|Publication number||US4202163 A|
|Application number||US 05/890,978|
|Publication date||May 13, 1980|
|Filing date||Mar 28, 1978|
|Priority date||Mar 30, 1977|
|Publication number||05890978, 890978, US 4202163 A, US 4202163A, US-A-4202163, US4202163 A, US4202163A|
|Inventors||Herbert Turk, Herbert Schiminski, Erich Lenk|
|Original Assignee||Barmag Barmer Maschinenfabrik Aktiengesellschaft|
|Export Citation||BiBTeX, EndNote, RefMan|
|Patent Citations (9), Referenced by (43), Classifications (10), Legal Events (1)|
|External Links: USPTO, USPTO Assignment, Espacenet|
Pu >P1 >P2 >P3 <P0,
From the British Pat. No. 1,445,360 it is a known practice to spin a yarn from individual fibers, as fibers are fed to a moving surface. This surface is penetrated in a defined surface zone by an air stream. There the individual fibers accumulate on the remote portion of the rectilinear boundry area--as seen in direction of movement of the surface--of the air stream and are twisted together into a yarn. Technically this principle is preferably realized by supplying the individual fibers to a rotating roller with an air permeable cylindrical surface. In the interior of the roller there is an air suction system whose axially parallel orifice lies close to the inner circumference of the roller.
The disadvantage of this process and of this arrangement lies in the high consumption of air which is required in order to assure a stable operation and in order to provide the requisite torque for the twisting of the fiber body. Moreover, there occur considerable unevennesses of the yarn, which are presumably due to unevennesses of the fiber feed.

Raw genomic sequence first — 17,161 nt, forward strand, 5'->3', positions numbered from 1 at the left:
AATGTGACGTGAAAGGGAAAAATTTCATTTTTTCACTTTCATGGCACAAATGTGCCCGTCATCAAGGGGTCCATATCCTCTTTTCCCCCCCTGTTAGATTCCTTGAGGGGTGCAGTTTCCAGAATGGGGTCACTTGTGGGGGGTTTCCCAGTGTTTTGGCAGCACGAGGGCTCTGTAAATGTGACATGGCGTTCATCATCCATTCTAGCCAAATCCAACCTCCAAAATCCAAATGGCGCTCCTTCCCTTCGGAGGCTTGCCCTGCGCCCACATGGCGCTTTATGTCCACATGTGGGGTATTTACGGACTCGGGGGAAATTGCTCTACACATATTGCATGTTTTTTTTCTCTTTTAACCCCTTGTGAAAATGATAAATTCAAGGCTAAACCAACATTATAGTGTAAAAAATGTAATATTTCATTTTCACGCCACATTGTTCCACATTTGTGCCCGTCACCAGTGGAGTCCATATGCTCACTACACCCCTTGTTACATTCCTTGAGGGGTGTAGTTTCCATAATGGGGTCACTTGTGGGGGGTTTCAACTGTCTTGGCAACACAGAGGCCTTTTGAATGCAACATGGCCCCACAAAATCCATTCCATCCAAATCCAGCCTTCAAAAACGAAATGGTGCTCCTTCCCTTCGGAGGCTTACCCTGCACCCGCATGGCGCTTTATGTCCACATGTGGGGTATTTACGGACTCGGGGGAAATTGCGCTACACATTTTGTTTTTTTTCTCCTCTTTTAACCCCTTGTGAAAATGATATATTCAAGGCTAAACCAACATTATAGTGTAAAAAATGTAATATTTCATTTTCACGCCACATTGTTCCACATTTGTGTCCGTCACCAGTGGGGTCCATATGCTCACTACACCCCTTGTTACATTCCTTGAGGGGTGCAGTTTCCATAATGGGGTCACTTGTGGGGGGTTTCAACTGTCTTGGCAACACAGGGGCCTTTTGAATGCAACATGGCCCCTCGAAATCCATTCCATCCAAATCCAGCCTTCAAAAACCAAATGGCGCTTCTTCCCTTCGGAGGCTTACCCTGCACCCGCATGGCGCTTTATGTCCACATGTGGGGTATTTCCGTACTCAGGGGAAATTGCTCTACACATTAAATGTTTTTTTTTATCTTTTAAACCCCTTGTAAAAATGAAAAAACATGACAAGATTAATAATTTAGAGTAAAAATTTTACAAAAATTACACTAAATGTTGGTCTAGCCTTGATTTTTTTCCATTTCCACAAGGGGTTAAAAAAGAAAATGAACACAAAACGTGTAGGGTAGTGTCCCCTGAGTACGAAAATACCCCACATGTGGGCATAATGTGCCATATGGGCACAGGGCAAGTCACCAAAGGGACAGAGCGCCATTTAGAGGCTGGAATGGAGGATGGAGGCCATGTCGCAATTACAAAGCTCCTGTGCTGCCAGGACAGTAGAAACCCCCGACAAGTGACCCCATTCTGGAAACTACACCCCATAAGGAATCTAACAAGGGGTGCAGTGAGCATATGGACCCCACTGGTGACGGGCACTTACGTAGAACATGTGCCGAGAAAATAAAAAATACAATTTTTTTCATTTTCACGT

It is further known from British Pat. No. 936,628 to dispose the fiber feed channel so closely to the orifice area of the air suction arrangement that a vacuum arises in the fiber channel. This measure is in practice not feasible, because it allows for only very small distances between the mouth of the fiber channel and the moved surface. The gap between the moving surface, e.g., the air permeable cylindrical surface, and the fiber feed channel clogs. Therefore, it is difficult to draw off the yarn.
The purpose of this invention is to further develop the spinning apparatus of the aforesaid type in such a way that there occurs a substantially lower air consumption, without impairment to the stability of operation.
The process of the invention permits several forms of execution. In a first form of execution, the spinning unit consisting of one or more air-permeable rotating drums is housed in a subpressure chamber. According to another form of execution of the process of the invention, the carding unit in which the fiber tow supplied to the spinning device is disentangled into individual fibers and which is connected by a flow channel with the spinning unit, is surrounded by an excess pressure chamber. In the excess pressure chamber there is generated an excess pressure Pu of 200 to 1,000 mm water column (pressure in mm of water height), preferably 200-600 mm Ws (water column).
A third procedure according to the invention is characterized in that in correspondence to the first form of execution the spinning unit is housed in a subpressure chamber and in that, furthermore--in correspondence to the second form--the carding unit is surrounded by an air-pressurizable chamber. It has proved that, by the invention, there can be achieved a substantial improvement in quality of the yarn generated in the known spinning devices operating with a single roller or two rollers.